Tuesday, July 30, 2013
Yesterday I began reading The Omnivore’s Dilemma, by Michael Pollan. (When I’m finished, I’ll be sure to do a book review for whoever may be reading this blog. Probably no one, but oh well.) Later, I found myself at the local whole foods store (Pomegranate Market) wandering the aisles, comparing unit prices and competitors’ prices on such things as coconut oil and free range organic eggs. An hour of perusing and all I left with was exactly one pound of the cheapest of their soft-skinned organic fruits, which happened to be some lovely crimson-fleshed plums for $1.99/lb.
Let’s condense that into one sentence: I started reading a book about the chaos of dietary culture in America and then wandered through an organic grocery store for an hour without getting anything but a few plums.
I think the Omnivore is me, and my dilemma is debilitating. I shouldn’t be spending half my weekly take-home pay on food from the grocery store. Nor should the food that is most affordable be so loaded with chemicals and additives that the ingredient list is longer than this blog post. Where is the middle ground, people? Why is it that the more chemicals we add to something, the less it costs? Is it just me, or is that backwards? An ear of corn, grown naturally, picked, and left untouched should cost so much less than the same ear processed and altered to oblivion in a lab, shouldn't it? Doesn't that processing cost something extra? But hey, I'm just an ignorant bystander.
I know the argument for why organic whole foods cost more, but I don’t really buy it. They don’t HAVE to cost more. We knew nothing BUT organic for the first few centuries in America, and now suddenly it’s marketed as some higher plain of eating that only the rich can attain.
I am a cynical woman when it comes to the food industry in our country. Capitalism is not the friend of the American eater. While I can’t claim by any stretch of the imagination to be an expert on the complex realities of the American food industry, I will still put my opinion out there: the way we are artificially supporting ourselves with GMO foods, out-of-season staple foods shipped thousands of miles for our constant demand, box-to-table processed meals, and other “convenience” methodology for feeding America, we are really setting ourselves up for famine and starvation on a wide scale. We have an artificially-supported system. When those artifices fail, where is our back-up plan?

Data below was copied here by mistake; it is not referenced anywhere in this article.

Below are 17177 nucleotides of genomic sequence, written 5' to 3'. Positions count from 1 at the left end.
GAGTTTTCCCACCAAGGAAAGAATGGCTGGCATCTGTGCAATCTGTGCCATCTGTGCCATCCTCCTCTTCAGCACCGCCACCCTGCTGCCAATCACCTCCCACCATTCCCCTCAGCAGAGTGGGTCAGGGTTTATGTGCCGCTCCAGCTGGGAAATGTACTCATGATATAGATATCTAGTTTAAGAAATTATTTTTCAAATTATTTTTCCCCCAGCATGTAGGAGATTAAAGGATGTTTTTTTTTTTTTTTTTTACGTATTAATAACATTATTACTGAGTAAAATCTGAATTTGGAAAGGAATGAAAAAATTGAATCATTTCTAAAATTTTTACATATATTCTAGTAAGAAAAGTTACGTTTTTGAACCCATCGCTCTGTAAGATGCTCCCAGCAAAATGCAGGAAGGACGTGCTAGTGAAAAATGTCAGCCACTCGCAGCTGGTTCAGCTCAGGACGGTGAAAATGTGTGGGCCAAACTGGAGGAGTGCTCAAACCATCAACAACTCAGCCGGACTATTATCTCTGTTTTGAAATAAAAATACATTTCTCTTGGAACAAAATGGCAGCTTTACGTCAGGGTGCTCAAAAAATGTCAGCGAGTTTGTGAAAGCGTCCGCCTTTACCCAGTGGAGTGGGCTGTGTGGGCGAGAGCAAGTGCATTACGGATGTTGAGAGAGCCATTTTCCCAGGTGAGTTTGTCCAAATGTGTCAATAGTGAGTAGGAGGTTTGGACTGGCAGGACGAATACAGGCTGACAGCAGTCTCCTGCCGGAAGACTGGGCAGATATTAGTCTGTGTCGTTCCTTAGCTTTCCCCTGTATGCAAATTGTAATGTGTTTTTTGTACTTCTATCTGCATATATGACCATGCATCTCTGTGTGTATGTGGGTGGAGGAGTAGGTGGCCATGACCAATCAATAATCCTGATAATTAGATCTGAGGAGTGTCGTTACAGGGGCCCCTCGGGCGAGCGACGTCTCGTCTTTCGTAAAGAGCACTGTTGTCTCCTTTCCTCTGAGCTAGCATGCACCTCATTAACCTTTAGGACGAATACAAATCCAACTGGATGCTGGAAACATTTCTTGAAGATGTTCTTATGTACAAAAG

I’m not going all doom and gloom here, I am just explaining why I am praying for a change in our country and I’m starting with me. Part of why I started this blog was to keep myself accountable by regularly talking about the ways I’m simplifying my life, and one of the major ways I’m doing that is by eating naturally as much as I possibly can.
On that note, I'll just add that I am praying hard for a Trader Joe's to come to my town. Though perhaps in a year, I will have changed my tune and be praying rather for more small farms in my region to sell me more local goods.
*update on the NuttyRhubarb Oatmeal I made myself for breakfast yesterday and again this morning: DELICIOUS. I added a little honey today because the rhubarb is quite tart, but it was delicious without it as well.